Silicon Valley Rising Fights for Worker Justice

Silicon Valley is an area of contrasts. When you stop at a traffic light in Silicon Valley you will often find a Maserati or Tesla on one side of you and a beaten up, 15-year-old Accord on the other. It seems there are more high-end Mercedes, Jaguars, Bentleys or the occasional Maybach than in other areas.

Silicon Valley companies, many run by stock-billionaires, pay a lot at the top, and squat at the bottom. There are the lucky employees, and a huge number of “contractors” – employees who are not called employees. The employees that reach over a certain age are discarded.

There are not a lot of people in the space between Silicon Valley’s top and its bottom. One in three Silicon Valley workers cannot even afford to live anywhere within a one-hour drive. The regular three-bedroom house costs a million dollars and don’t even ask about the rents (starting at more than $2,000 a month for a one bedroom apartment), but on the streets in working-class neighborhoods there are so many cars parked that you can barely pass – because there are so many people and families crammed into the housing. And, of course, the traffic is terrible, but you have to use a car because public transportation is cut back due to tax-dodging by giant companies like those in Silicon Valley.

The blatant lack of diversity in Silicon Valley companies is a big part of the problem. At the top of these companies it’s disproportionately white males. At the bottom it’s mostly people of color. In fact, according to the report “Tech’s Diversity Problem: More Than Meets the Eye,” “Among the companies who have released data – Facebook, Twitter, LinkedIn, Yahoo, Google and eBay – the portion of their U.S.-based tech workers who were either Black or Latino ranged between 3 to 4 percent.”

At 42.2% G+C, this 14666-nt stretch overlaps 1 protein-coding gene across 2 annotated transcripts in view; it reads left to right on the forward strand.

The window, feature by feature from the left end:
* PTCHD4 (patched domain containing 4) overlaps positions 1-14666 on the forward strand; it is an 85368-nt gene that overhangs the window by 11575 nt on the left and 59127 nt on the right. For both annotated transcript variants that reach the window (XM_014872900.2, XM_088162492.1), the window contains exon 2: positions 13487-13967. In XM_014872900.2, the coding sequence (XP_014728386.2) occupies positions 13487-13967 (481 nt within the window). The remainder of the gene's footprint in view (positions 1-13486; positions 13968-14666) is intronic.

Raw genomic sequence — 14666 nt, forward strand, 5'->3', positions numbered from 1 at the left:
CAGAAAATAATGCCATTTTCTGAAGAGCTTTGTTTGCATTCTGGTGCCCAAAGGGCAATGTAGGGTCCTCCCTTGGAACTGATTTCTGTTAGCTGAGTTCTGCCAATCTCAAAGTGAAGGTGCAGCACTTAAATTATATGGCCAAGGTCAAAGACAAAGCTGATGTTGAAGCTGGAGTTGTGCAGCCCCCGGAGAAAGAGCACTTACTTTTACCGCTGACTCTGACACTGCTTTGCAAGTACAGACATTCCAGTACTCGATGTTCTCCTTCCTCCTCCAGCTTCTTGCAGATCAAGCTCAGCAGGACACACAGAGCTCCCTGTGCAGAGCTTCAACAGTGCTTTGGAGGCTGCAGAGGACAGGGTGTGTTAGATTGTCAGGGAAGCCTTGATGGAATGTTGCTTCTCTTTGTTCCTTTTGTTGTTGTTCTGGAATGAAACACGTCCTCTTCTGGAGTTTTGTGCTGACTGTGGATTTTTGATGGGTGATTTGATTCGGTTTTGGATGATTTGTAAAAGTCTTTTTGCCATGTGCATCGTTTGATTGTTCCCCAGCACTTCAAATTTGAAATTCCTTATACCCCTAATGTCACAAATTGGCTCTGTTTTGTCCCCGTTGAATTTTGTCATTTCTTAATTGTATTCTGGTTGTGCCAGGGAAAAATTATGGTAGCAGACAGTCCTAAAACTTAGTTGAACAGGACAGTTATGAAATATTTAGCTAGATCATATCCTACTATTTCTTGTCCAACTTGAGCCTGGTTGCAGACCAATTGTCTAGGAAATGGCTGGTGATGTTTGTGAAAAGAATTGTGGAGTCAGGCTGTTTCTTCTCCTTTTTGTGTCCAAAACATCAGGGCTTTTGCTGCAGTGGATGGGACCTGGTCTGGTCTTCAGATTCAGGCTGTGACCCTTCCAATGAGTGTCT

Meanwhile 74 percent of grounds workers are Hispanic/Latino and 41 percent of security guards and 71 percent of janitors are Hispanic/Latino or Black.

Repeat: the portion of their U.S.-based tech workers who were either Black or Latino ranged between 3 to 4 percent, 74 percent of grounds workers are Hispanic/Latino, 71 percent of janitors are Hispanic/Latino or Black.

And, of course, the pay reflects this “occupational segregation.” The San Jose Mercury News reports that workers with high-skill jobs have a median income of $118,700. Workers holding low-skill jobs have a median income of $27,000. There is also a sharp gender divide. “For those with a bachelor’s degree, male workers in Silicon Valley have a median yearly income of $90,000 and female workers are at $56,000 – meaning male wages are 61 percent higher. For those with a graduate degree, male workers were at the $125,000 median income level, and female workers were at $83,000 – a 51 percent difference.”